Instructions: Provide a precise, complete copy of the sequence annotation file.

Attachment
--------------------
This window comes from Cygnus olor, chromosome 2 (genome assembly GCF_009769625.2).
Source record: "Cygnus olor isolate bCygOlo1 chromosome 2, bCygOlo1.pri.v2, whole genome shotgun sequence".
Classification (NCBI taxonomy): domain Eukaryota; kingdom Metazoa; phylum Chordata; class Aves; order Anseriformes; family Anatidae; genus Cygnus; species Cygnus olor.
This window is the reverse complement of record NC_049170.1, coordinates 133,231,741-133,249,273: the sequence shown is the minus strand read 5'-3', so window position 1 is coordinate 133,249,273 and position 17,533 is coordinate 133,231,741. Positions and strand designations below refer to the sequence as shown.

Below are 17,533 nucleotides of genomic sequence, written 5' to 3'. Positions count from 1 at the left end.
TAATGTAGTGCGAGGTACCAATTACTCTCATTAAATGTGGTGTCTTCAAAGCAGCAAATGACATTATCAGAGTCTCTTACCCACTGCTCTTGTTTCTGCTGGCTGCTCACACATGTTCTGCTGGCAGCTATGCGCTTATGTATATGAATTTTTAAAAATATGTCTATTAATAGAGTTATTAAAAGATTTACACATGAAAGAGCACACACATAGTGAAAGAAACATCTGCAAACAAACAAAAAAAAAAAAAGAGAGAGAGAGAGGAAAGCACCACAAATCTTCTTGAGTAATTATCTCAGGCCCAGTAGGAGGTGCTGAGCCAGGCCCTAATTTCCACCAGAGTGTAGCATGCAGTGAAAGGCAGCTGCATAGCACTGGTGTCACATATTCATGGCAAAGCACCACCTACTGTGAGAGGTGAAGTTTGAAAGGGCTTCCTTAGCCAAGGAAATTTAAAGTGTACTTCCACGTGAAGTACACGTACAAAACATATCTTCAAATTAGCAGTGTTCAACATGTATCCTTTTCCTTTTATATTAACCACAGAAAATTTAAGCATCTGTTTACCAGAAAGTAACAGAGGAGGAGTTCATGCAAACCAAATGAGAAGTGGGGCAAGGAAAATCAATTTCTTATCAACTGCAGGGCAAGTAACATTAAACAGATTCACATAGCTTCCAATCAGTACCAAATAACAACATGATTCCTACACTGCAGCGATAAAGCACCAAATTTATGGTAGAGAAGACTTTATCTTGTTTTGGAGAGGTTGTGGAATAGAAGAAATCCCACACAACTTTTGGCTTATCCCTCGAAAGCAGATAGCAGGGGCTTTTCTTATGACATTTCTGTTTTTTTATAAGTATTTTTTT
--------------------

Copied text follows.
This window comes from Cygnus olor, chromosome 2 (genome assembly GCF_009769625.2).
Source record: "Cygnus olor isolate bCygOlo1 chromosome 2, bCygOlo1.pri.v2, whole genome shotgun sequence".
Classification (NCBI taxonomy): domain Eukaryota; kingdom Metazoa; phylum Chordata; class Aves; order Anseriformes; family Anatidae; genus Cygnus; species Cygnus olor.
This window is the reverse complement of record NC_049170.1, coordinates 133,231,741-133,249,273: the sequence shown is the minus strand read 5'-3', so window position 1 is coordinate 133,249,273 and position 17,533 is coordinate 133,231,741. Positions and strand designations below refer to the sequence as shown.

Below are 17,533 nucleotides of genomic sequence, written 5' to 3'. Positions count from 1 at the left end.
TAATGTAGTGCGAGGTACCAATTACTCTCATTAAATGTGGTGTCTTCAAAGCAGCAAATGACATTATCAGAGTCTCTTACCCACTGCTCTTGTTTCTGCTGGCTGCTCACACATGTTCTGCTGGCAGCTATGCGCTTATGTATATGAATTTTTAAAAATATGTCTATTAATAGAGTTATTAAAAGATTTACACATGAAAGAGCACACACATAGTGAAAGAAACATCTGCAAACAAACAAAAAAAAAAAAAGAGAGAGAGAGAGGAAAGCACCACAAATCTTCTTGAGTAATTATCTCAGGCCCAGTAGGAGGTGCTGAGCCAGGCCCTAATTTCCACCAGAGTGTAGCATGCAGTGAAAGGCAGCTGCATAGCACTGGTGTCACATATTCATGGCAAAGCACCACCTACTGTGAGAGGTGAAGTTTGAAAGGGCTTCCTTAGCCAAGGAAATTTAAAGTGTACTTCCACGTGAAGTACACGTACAAAACATATCTTCAAATTAGCAGTGTTCAACATGTATCCTTTTCCTTTTATATTAACCACAGAAAATTTAAGCATCTGTTTACCAGAAAGTAACAGAGGAGGAGTTCATGCAAACCAAATGAGAAGTGGGGCAAGGAAAATCAATTTCTTATCAACTGCAGGGCAAGTAACATTAAACAGATTCACATAGCTTCCAATCAGTACCAAATAACAACATGATTCCTACACTGCAGCGATAAAGCACCAAATTTATGGTAGAGAAGACTTTATCTTGTTTTGGAGAGGTTGTGGAATAGAAGAAATCCCACACAACTTTTGGCTTATCCCTCGAAAGCAGATAGCAGGGGCTTTTCTTATGACATTTCTGTTTTTTTATAAGTATTTTTTT